This, in turn, creates more opportunities for girls to compare themselves, thus contributing to the social aggression cycle. While many schools have taken a stance against bullying, many are hesitant to adopt a policy against cyberbullying since it is difficult to address what happens after school. Although some of this conflict occurs after school hours, the repercussions follow girls right back to the classroom. Many teachers and administrators are uncertain how to address situations like this.
Social Aggression at School: Hard to Spot, But Still Thrives
Like boys, many girls torment one another at recess, in the hallways, in the bathroom, or on the bus. They choose opportunities when adults are not looking or are not present. While most boys are known to exhibit more physically aggressive behavior and are often louder, many girls stay under the teacher’s radar.
Despite many schools’ adoption of a zero tolerance policy on bullying, social aggression among girls is still an issue. There are several potential explanations for this. The first involves the way the school administrations write the anti-bullying policies. Many policies use vague, all-encompassing language that focus on direct, physical conflict.
Some policies don’t consider the types of social aggression more closely related to girls and, ultimately, miss the mark. Of course, boys can start rumors or give each other mean looks just as girls can slam one another up against the lockers; but, generally speaking, boys’ conflicts are often physical and girls’ conflicts are often verbal or non-verbal.
Another possible reason social aggression exists involves schools taking an unspoken non-interference stance on social aggression. Many teachers and administrators view conflict among and between girls as a universal, normal issue that prepares them for high school and beyond. Therefore, some teachers are not as quick to address trouble when it arises, justifying that the conflict is a rite of passage.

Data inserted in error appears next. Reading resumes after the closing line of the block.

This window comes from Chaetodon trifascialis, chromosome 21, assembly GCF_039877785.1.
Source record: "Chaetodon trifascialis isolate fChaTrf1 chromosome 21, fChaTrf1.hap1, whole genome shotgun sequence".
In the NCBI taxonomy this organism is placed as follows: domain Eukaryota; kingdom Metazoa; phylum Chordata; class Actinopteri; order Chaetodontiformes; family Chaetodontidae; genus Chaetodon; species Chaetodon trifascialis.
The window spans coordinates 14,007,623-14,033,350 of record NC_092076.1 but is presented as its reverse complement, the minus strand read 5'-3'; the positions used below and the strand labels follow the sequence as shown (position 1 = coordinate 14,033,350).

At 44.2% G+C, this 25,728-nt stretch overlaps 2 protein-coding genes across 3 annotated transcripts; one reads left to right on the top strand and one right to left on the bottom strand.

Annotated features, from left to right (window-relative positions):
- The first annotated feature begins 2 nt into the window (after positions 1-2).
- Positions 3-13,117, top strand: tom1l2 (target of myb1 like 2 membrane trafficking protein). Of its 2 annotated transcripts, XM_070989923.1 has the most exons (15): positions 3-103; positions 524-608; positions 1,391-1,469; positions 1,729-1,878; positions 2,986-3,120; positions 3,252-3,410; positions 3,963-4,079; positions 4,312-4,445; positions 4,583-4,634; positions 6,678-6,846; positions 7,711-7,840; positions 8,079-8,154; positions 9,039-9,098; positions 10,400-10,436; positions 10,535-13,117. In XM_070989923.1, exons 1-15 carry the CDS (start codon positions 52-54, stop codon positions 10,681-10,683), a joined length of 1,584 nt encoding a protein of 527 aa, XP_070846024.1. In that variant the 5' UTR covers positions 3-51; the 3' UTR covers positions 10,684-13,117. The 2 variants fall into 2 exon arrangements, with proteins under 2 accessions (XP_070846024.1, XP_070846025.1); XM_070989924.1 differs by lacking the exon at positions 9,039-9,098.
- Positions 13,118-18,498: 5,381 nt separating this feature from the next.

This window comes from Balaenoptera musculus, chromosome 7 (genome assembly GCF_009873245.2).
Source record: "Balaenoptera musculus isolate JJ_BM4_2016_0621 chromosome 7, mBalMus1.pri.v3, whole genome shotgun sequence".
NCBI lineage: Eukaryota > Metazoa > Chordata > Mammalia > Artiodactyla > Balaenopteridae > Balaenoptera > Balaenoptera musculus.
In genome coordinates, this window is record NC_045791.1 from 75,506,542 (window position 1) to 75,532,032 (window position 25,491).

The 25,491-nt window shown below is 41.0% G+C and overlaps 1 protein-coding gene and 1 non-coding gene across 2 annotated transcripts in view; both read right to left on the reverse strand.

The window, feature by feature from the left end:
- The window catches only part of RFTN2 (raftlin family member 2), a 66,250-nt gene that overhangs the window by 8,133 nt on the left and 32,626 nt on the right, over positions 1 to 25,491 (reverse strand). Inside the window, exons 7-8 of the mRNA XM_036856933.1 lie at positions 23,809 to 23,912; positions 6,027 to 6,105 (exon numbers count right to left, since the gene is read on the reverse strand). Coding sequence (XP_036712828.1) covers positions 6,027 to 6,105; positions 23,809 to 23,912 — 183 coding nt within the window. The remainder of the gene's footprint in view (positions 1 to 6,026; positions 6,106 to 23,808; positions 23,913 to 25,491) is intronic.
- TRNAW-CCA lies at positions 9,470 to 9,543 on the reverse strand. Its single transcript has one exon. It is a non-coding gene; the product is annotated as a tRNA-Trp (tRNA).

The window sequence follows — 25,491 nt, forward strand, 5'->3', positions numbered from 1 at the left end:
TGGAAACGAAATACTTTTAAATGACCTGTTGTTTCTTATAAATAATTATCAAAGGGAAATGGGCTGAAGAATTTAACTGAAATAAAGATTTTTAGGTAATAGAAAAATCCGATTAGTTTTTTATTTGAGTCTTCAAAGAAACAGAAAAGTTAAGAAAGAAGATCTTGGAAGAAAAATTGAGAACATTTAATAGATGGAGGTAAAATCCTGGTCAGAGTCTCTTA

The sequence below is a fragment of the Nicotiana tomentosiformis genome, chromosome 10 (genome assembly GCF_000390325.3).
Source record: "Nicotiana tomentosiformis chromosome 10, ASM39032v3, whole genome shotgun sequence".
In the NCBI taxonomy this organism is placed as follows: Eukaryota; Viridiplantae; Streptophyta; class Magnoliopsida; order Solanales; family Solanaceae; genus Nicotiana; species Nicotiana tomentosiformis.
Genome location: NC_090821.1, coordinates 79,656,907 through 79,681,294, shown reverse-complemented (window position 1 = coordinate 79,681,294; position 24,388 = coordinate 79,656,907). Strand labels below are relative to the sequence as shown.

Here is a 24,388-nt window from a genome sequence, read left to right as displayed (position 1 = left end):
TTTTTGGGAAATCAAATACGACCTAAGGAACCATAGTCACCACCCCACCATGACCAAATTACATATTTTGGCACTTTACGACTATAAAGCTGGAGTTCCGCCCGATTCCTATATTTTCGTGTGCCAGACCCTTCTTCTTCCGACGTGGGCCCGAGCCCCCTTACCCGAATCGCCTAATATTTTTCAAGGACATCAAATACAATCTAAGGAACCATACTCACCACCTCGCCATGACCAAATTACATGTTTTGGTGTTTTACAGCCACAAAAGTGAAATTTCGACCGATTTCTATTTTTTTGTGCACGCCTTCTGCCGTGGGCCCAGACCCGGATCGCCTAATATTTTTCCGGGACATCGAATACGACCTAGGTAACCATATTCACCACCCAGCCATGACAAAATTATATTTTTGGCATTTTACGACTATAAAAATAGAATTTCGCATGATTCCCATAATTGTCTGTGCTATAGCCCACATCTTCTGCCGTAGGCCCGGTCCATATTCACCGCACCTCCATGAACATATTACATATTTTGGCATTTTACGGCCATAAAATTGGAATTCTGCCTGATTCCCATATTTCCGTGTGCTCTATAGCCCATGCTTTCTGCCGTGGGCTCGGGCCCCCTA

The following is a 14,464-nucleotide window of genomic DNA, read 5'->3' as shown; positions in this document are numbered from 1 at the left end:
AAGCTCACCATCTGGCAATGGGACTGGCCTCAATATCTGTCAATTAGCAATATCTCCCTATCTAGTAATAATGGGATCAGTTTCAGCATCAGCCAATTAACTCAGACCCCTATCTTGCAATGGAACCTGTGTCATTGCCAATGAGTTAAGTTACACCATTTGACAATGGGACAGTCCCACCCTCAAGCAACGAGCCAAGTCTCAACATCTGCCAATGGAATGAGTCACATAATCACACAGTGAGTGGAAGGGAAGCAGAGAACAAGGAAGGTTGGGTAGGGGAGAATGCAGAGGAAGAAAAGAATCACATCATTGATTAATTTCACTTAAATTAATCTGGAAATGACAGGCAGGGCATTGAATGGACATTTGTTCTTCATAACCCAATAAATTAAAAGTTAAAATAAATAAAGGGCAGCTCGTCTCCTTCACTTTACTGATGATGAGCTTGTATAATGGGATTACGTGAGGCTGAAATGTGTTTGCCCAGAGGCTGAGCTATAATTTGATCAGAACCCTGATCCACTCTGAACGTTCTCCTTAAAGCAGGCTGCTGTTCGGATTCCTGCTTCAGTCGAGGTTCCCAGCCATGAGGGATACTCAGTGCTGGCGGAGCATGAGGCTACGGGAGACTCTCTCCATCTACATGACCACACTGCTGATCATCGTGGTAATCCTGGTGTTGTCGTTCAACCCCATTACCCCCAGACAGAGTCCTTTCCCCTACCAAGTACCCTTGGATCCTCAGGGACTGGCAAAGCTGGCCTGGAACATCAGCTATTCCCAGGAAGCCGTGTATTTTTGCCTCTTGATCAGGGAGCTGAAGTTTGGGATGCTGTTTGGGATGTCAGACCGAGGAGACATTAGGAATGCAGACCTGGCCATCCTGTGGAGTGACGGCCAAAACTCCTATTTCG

Lastly, teachers have much to accomplish with their students each day– lesson plans, tests, birthday party treats, classroom management, just to name a few– and addressing aggression in the classroom takes time and extra attention. Handing out detention slips to boys who exchange harsh words or hit each other in math class is much easier than untangling the complicated web of conflict usually associated with girls. Teachers are often working so diligently to help students learn that they don’t realize the stealthy conversations that are taking place with girls’ eyes or subtle whispers.
Understanding Girls Better: Cliques and Popularity
Most girls will drift toward a group of friends at some point in their growth. Having a group of friends with which a girl has something in common can be healthy, build self-esteem, and provide a sense of belonging.
However, if the group becomes exclusive and won’t allow certain girls to play or hang out, a power imbalance will develop and a clique emerges. As some girls get older, a sense of popularity becomes more important, and sometimes becomes based on clothing, performance on a sports team, academic achievement, and interactions with boys, among other factors.
Some girls view social status and popularity as the answer to all their problems and will do whatever it takes to achieve it. Rosalind Wiseman, author of Queen Bees and Wannabes, has created labels, or roles, to illustrate how “girl world” looks when a clique has developed. While labels can be counterproductive, Wiseman intends for her role descriptions to help parents and teachers better understand the hierarchy within a group of girls.
Wiseman asserts that most cliques have a “queen bee,” or a girl who is at the top of the social hierarchy. This girl can generally be described as popular, pretty, and powerful. Other girls often want to be near her just to strengthen their own social status. The queen bee usually has a “side kick” who is closest to her and is second in command in a group.
The side kick is often pushed around by the queen bee, but she derives her power from association with the queen bee and willingly accepts the queen bee’s behavior.